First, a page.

Massive MIMO and Antenna Correlation

Some Background

In a previous post we calculated the Bit Error Rate (BER) of a Massive MIMO system using two different channel models namely deterministic and probabilistic. The deterministic channel model is derived from the geometry of the array (ULA in this case) and the distribution of users in the cell. Whereas probabilistic channel model assumes that the channel is flat fading and can be modeled, between each transmit receive pair, as a complex, circularly symmetric, Gaussian random variable with mean of zero and variance of 0.5 per dimension.

We observed that the BER performance of a Massive MIMO system was orders of magnitude better in a probabilistic channel than in a deterministic channel. We also discussed why this is the case and how we can make a fair comparison between the two. One suggestion we gave was to adjust the Signal to Noise Ratio (SNR) in the complex Gaussian channel as the assumption of multipath-rich scattering environment which yields IID (Independent and Identically Distributed) channel coefficients also dictates that the SNR must be much lower due to reflection, refraction, diffraction and scattering (see figure below for an example of multipath-rich scattering environment).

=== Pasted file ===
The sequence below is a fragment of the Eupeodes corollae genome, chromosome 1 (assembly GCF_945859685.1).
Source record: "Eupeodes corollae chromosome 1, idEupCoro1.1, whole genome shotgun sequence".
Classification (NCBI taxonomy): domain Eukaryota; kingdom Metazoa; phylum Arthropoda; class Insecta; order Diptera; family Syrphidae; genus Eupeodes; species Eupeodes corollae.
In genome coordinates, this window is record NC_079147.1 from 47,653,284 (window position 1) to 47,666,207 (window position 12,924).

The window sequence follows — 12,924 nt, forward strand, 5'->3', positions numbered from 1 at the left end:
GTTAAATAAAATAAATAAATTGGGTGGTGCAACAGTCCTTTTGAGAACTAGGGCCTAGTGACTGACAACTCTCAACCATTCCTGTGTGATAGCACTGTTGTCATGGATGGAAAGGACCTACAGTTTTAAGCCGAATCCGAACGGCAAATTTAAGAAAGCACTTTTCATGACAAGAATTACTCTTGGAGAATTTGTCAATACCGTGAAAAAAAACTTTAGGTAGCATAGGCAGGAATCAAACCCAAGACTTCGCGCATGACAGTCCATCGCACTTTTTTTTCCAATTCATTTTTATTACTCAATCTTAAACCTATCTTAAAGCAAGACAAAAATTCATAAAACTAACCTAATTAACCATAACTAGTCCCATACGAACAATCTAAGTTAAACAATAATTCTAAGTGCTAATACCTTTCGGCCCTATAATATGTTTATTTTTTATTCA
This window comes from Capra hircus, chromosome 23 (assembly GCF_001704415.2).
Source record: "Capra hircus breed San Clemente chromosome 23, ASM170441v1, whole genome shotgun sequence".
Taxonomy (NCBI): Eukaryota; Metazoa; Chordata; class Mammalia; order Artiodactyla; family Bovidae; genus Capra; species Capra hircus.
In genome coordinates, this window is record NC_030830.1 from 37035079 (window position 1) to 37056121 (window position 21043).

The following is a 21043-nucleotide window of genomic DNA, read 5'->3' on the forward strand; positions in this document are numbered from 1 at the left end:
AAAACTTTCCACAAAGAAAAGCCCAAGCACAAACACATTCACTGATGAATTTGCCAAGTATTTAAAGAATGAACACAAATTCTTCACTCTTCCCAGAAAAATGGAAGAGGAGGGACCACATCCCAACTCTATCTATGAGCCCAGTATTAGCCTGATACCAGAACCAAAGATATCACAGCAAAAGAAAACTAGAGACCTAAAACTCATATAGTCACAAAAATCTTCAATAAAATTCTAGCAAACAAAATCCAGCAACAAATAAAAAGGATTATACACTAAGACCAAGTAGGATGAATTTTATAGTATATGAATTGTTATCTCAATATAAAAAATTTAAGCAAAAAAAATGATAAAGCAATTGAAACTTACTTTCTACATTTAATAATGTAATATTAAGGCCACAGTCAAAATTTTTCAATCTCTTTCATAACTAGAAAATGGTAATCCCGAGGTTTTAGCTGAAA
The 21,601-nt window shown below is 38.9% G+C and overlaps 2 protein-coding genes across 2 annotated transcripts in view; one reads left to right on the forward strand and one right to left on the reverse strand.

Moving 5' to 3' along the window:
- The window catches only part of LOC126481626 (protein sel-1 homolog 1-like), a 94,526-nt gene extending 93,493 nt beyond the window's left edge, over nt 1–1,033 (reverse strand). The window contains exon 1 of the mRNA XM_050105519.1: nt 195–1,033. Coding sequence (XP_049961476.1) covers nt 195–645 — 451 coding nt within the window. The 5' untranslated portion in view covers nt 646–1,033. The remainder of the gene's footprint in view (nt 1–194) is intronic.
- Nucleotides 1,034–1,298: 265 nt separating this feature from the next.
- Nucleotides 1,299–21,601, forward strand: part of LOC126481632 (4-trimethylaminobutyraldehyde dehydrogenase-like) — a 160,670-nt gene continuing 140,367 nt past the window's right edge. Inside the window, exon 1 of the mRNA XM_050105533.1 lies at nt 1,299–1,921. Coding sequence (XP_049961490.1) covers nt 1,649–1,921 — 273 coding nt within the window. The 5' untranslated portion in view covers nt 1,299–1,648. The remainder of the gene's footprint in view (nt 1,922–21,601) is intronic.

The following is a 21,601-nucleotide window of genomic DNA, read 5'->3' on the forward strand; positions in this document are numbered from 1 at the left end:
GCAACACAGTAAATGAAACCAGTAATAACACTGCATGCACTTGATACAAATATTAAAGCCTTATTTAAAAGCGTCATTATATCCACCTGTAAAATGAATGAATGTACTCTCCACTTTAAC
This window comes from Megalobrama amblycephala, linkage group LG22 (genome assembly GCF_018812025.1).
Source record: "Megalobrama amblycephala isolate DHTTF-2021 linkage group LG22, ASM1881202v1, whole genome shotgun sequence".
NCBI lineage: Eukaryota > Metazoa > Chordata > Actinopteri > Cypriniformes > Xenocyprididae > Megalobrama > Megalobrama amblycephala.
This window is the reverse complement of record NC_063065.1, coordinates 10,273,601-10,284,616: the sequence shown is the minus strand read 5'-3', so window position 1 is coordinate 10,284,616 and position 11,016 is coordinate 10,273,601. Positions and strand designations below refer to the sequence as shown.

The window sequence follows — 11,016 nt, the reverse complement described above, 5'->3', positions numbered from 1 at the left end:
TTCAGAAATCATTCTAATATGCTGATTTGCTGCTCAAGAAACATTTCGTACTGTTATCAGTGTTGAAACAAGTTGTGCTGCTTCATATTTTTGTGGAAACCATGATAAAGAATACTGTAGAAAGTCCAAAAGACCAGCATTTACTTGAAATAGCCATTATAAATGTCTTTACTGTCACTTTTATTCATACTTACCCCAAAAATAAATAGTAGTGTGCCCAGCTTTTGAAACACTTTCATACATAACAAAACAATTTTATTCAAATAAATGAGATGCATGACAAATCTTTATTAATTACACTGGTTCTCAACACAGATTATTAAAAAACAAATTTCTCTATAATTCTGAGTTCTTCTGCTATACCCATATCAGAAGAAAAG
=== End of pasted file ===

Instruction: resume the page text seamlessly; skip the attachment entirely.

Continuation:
Multipath Rich Scattering Environment
Multipath Rich Scattering Environment
from Ray Tracing Simulator by Usman Sheikh

Antenna Correlation Models

One point that we did not discuss, at least not in detail, was that the IID assumption is not valid in a realistic channel where there is always some correlation between the antenna elements.  Smaller the separation between antenna elements greater is the correlation. Correlation is also greater at the Base Station (BS) than at the Mobile Station (MS) as the angles of arrival at the BS are much narrower. The question is how we can model this correlation as a function of antenna spacing. There are three options that we have, namely (i) Uniform Correlation (ii) Exponential Correlation (iii) Bessel Correlation [1]. We chose the Exponential Model as it is intuitive and quite easy to implement. According to this model correlation between antenna m and antenna n of an array if given as:


Where xm,n is the separation between the antenna elements m and n and xo is a constant which controls the level of correlation.  For a Mobile Station the value of this constant would be around half a wavelength whereas for a base station it could be as high as tens of wavelengths. Higher the value of xo greater is the correlation between the pair of antenna elements under consideration. The channel matrix Hc with the appropriate channel correlation can then be written as [2]: